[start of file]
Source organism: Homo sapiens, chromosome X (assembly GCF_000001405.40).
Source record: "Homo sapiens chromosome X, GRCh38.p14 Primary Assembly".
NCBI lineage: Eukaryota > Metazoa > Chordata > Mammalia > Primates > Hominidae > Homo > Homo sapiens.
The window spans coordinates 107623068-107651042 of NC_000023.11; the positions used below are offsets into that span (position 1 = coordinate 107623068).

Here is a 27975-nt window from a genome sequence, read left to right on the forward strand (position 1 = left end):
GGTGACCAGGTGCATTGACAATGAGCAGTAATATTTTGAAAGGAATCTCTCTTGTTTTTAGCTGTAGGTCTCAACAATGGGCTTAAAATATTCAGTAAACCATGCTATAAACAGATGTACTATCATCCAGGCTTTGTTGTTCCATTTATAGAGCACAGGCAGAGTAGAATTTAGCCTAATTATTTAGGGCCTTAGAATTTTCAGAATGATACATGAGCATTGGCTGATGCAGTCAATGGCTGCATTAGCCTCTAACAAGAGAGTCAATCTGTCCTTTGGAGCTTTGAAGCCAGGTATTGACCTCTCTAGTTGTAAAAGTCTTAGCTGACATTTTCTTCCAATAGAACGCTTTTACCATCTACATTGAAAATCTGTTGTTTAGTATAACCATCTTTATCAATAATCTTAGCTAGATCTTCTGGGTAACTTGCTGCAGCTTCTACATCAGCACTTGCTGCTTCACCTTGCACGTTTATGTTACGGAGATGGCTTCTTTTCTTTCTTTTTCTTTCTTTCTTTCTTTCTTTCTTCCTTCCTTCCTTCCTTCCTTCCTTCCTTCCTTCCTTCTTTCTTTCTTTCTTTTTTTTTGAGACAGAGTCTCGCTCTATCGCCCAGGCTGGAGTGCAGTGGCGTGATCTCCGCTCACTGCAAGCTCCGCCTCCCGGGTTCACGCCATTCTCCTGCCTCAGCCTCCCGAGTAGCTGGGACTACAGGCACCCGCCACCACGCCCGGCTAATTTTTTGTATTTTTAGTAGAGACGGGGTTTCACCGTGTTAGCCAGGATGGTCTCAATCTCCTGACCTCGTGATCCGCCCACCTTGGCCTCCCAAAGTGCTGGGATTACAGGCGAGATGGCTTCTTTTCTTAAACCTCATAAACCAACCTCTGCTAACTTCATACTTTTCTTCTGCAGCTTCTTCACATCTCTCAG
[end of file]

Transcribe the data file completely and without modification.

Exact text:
Source organism: Homo sapiens, chromosome X (assembly GCF_000001405.40).
Source record: "Homo sapiens chromosome X, GRCh38.p14 Primary Assembly".
NCBI lineage: Eukaryota > Metazoa > Chordata > Mammalia > Primates > Hominidae > Homo > Homo sapiens.
The window spans coordinates 107623068-107651042 of NC_000023.11; the positions used below are offsets into that span (position 1 = coordinate 107623068).

Here is a 27975-nt window from a genome sequence, read left to right on the forward strand (position 1 = left end):
GGTGACCAGGTGCATTGACAATGAGCAGTAATATTTTGAAAGGAATCTCTCTTGTTTTTAGCTGTAGGTCTCAACAATGGGCTTAAAATATTCAGTAAACCATGCTATAAACAGATGTACTATCATCCAGGCTTTGTTGTTCCATTTATAGAGCACAGGCAGAGTAGAATTTAGCCTAATTATTTAGGGCCTTAGAATTTTCAGAATGATACATGAGCATTGGCTGATGCAGTCAATGGCTGCATTAGCCTCTAACAAGAGAGTCAATCTGTCCTTTGGAGCTTTGAAGCCAGGTATTGACCTCTCTAGTTGTAAAAGTCTTAGCTGACATTTTCTTCCAATAGAACGCTTTTACCATCTACATTGAAAATCTGTTGTTTAGTATAACCATCTTTATCAATAATCTTAGCTAGATCTTCTGGGTAACTTGCTGCAGCTTCTACATCAGCACTTGCTGCTTCACCTTGCACGTTTATGTTACGGAGATGGCTTCTTTTCTTTCTTTTTCTTTCTTTCTTTCTTTCTTTCTTCCTTCCTTCCTTCCTTCCTTCCTTCCTTCCTTCCTTCTTTCTTTCTTTCTTTTTTTTTGAGACAGAGTCTCGCTCTATCGCCCAGGCTGGAGTGCAGTGGCGTGATCTCCGCTCACTGCAAGCTCCGCCTCCCGGGTTCACGCCATTCTCCTGCCTCAGCCTCCCGAGTAGCTGGGACTACAGGCACCCGCCACCACGCCCGGCTAATTTTTTGTATTTTTAGTAGAGACGGGGTTTCACCGTGTTAGCCAGGATGGTCTCAATCTCCTGACCTCGTGATCCGCCCACCTTGGCCTCCCAAAGTGCTGGGATTACAGGCGAGATGGCTTCTTTTCTTAAACCTCATAAACCAACCTCTGCTAACTTCATACTTTTCTTCTGCAGCTTCTTCACATCTCTCAG